Vascular dementia (VaD) accounts for approximately 15%–20% of all dementias, but the relationship of progressive cognitive impairment to neurochemical changes is poorly understood. We have therefore investigated glutamatergic synaptic markers in VaD.
We used homogenates prepared from gray matter from 2 neocortical regions (Brodmann area [BA] 9 and BA 20) and Western blotting to determine the concentrations of key components of the glutamatergic neurotransmitter system, vesicular glutamate transporter 1 (VGLUT1) and excitatory amino acid transporter EAAT2 (GLT-1), and the ubiquitous synaptic protein, synaptophysin, in 73 individuals—48 patients with cerebrovascular disease with and without dementia, 10 patients with AD, and 15 controls—in a case-control design.
VGLUT1 concentrations in BA 20 and BA 9 were correlated with CAMCOG total (Rs 0.525, p = 0.018, n = 20; Rs 0.560, p = 0.002, n = 27) and CAMCOG memory scores (Rs 0.616, p = 0.004, n = 20; Rs 0.675, p = 0.000, n = 27). VGLUT1 concentration in BA 9 differed between the different dementia groups and the stroke no dementia group (1-way analysis of variance F = 6.69, p = 0.001 and Bonferroni p < 0.01 in each case), with subjects with stroke who did not develop dementia exhibiting the highest mean value for VGLUT1.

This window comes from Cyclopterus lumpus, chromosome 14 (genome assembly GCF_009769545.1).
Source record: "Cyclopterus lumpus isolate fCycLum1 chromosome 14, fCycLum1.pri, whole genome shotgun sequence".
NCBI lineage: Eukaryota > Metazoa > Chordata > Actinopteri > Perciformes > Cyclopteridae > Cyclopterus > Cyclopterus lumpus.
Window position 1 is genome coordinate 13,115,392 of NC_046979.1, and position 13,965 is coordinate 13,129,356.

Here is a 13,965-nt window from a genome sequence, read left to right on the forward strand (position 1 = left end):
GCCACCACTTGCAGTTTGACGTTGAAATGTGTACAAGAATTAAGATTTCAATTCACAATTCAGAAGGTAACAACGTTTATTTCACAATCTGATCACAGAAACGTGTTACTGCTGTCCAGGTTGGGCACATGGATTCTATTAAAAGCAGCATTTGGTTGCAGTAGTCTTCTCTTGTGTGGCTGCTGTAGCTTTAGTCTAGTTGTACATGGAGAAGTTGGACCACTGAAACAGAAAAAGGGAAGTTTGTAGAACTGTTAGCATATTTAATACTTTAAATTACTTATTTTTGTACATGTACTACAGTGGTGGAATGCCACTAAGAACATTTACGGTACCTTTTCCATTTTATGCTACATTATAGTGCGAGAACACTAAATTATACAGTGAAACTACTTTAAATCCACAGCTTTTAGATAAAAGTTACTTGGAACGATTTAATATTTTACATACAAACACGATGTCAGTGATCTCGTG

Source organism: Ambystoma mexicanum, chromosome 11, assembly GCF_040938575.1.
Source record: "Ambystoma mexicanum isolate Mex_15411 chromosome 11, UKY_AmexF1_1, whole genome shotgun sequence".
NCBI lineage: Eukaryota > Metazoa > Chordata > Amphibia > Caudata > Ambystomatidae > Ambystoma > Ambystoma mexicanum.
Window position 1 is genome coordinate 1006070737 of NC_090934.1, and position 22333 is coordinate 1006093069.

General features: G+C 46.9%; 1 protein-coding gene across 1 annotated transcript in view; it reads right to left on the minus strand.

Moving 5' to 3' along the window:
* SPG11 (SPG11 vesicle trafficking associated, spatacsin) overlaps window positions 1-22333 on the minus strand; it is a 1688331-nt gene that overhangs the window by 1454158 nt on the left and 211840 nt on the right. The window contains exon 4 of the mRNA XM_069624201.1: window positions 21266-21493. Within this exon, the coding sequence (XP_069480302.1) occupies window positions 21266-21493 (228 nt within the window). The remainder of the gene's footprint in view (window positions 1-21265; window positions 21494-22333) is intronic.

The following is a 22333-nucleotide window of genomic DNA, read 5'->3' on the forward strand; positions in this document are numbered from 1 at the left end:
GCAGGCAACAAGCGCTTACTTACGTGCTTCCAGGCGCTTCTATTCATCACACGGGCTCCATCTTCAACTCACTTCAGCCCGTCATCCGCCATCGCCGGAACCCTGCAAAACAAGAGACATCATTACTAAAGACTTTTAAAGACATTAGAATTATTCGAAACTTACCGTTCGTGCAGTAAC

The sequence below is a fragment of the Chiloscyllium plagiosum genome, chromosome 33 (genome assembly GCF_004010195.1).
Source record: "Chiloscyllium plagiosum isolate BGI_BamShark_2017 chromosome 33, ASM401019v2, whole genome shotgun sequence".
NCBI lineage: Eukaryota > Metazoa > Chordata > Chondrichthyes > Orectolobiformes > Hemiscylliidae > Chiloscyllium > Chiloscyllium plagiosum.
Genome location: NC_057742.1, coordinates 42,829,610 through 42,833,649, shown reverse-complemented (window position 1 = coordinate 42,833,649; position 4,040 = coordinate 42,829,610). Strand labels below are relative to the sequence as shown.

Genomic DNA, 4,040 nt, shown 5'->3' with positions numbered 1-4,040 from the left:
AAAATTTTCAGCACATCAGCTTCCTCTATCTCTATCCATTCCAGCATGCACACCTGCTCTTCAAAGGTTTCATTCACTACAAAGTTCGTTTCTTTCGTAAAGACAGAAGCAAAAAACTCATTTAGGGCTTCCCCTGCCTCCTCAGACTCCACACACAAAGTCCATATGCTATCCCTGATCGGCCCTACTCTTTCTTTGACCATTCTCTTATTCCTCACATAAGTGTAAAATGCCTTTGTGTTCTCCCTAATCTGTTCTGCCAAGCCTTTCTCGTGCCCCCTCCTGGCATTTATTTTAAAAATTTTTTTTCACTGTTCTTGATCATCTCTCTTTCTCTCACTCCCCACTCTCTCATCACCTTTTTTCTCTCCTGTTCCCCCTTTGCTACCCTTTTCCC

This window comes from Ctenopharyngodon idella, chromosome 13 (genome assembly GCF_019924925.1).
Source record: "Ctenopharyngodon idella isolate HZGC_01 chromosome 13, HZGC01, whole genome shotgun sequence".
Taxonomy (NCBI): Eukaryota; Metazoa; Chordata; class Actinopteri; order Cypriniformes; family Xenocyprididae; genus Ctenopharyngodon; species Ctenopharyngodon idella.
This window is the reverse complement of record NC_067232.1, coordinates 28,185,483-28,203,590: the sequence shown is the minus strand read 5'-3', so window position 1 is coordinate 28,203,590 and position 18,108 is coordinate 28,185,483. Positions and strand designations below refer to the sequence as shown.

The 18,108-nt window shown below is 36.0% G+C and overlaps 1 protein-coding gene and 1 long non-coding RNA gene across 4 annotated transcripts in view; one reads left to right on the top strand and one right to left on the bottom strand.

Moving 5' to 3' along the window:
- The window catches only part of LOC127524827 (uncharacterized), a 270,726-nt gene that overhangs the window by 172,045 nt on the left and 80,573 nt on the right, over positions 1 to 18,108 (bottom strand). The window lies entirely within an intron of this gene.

These data suggest that loss of glutamatergic synapses is a feature of VaD and Alzheimer disease but the preservation of synapses, in particular glutamatergic synapses, in the frontal cortex against the temporal cortex plays a role in sustaining cognition and protecting against dementia following a stroke.
= Alzheimer disease;
= analysis of variance;
= Brodmann area;
= cerebral amyloid angiopathy;
= Cambridge Assessment of Mental Health for the Elderly, Section B;
= Consortium to Establish a Registry for Alzheimer's Disease;
= Diagnostic and Statistical Manual of Mental Disorders, 4th edition;
= glial fibrillary acidic protein;
= hematoxylin & eosin;
= Luxol fast blue;
= stroke no dementia;
= vascular dementia;
= vesicular glutamate transporter 1.